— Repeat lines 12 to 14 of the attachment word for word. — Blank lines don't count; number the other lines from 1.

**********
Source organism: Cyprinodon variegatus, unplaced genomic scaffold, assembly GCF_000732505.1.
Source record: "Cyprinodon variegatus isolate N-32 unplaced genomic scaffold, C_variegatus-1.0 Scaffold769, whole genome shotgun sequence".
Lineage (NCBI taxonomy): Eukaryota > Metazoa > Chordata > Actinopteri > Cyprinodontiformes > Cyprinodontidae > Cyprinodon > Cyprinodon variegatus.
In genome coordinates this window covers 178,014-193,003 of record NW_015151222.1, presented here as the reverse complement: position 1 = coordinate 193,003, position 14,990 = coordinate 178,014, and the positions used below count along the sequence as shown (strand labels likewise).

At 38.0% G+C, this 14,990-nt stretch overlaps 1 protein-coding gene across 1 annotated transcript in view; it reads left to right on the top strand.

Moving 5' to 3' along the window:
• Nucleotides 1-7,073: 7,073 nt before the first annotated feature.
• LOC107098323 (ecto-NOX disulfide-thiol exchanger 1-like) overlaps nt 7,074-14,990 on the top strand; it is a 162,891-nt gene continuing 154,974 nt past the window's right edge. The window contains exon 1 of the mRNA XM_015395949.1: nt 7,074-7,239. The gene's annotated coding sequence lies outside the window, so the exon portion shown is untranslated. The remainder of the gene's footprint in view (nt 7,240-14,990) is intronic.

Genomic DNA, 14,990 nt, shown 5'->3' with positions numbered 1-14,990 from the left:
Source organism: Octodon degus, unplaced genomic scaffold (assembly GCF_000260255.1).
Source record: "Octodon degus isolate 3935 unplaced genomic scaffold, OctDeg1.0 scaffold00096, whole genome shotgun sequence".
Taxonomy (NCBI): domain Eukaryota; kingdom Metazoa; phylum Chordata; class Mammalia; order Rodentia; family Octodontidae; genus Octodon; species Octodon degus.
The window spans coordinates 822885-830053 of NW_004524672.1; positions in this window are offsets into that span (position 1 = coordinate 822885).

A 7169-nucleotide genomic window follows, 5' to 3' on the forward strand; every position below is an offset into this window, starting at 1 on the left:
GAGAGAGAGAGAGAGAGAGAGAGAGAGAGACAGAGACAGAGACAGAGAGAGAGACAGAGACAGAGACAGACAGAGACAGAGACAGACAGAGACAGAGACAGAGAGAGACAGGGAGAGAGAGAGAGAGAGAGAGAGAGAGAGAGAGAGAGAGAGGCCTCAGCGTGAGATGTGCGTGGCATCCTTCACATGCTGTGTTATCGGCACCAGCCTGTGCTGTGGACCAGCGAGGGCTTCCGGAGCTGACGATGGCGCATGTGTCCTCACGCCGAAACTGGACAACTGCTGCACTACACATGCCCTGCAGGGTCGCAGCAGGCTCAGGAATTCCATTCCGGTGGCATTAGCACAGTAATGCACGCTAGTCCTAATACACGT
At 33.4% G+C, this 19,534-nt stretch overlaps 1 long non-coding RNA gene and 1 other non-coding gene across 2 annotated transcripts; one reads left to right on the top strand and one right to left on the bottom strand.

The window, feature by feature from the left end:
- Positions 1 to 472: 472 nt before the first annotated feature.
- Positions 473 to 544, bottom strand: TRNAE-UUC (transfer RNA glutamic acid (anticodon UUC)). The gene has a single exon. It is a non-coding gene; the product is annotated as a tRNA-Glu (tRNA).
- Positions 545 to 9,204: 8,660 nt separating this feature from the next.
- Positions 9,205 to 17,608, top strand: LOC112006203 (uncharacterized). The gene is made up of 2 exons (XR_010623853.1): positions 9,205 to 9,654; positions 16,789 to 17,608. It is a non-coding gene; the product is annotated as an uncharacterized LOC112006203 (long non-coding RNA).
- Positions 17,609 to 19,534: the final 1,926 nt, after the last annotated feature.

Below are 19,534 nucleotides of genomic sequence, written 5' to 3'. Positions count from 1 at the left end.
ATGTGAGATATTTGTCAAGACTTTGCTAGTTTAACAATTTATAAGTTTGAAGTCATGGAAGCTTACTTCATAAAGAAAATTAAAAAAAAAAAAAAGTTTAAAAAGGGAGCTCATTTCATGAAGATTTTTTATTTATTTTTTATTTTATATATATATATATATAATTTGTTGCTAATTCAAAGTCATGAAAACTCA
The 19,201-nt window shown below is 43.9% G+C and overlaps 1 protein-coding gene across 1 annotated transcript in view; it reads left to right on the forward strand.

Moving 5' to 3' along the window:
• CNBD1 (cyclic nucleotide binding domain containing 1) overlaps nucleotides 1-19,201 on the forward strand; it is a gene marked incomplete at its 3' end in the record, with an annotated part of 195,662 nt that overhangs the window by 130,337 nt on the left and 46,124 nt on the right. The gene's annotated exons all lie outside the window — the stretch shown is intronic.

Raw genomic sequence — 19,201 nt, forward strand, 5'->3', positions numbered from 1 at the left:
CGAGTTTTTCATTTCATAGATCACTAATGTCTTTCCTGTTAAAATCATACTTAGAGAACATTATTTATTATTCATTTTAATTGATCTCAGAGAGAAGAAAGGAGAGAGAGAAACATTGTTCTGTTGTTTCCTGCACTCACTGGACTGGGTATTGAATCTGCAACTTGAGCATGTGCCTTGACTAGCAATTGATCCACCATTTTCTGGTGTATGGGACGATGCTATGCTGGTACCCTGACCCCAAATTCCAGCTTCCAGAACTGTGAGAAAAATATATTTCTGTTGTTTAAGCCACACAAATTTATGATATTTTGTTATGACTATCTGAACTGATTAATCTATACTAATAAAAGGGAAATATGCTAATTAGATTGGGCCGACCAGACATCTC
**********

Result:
Taxonomy (NCBI): domain Eukaryota; kingdom Metazoa; phylum Chordata; class Mammalia; order Rodentia; family Octodontidae; genus Octodon; species Octodon degus.
The window spans coordinates 822885-830053 of NW_004524672.1; positions in this window are offsets into that span (position 1 = coordinate 822885).

A 7169-nucleotide genomic window follows, 5' to 3' on the forward strand; every position below is an offset into this window, starting at 1 on the left: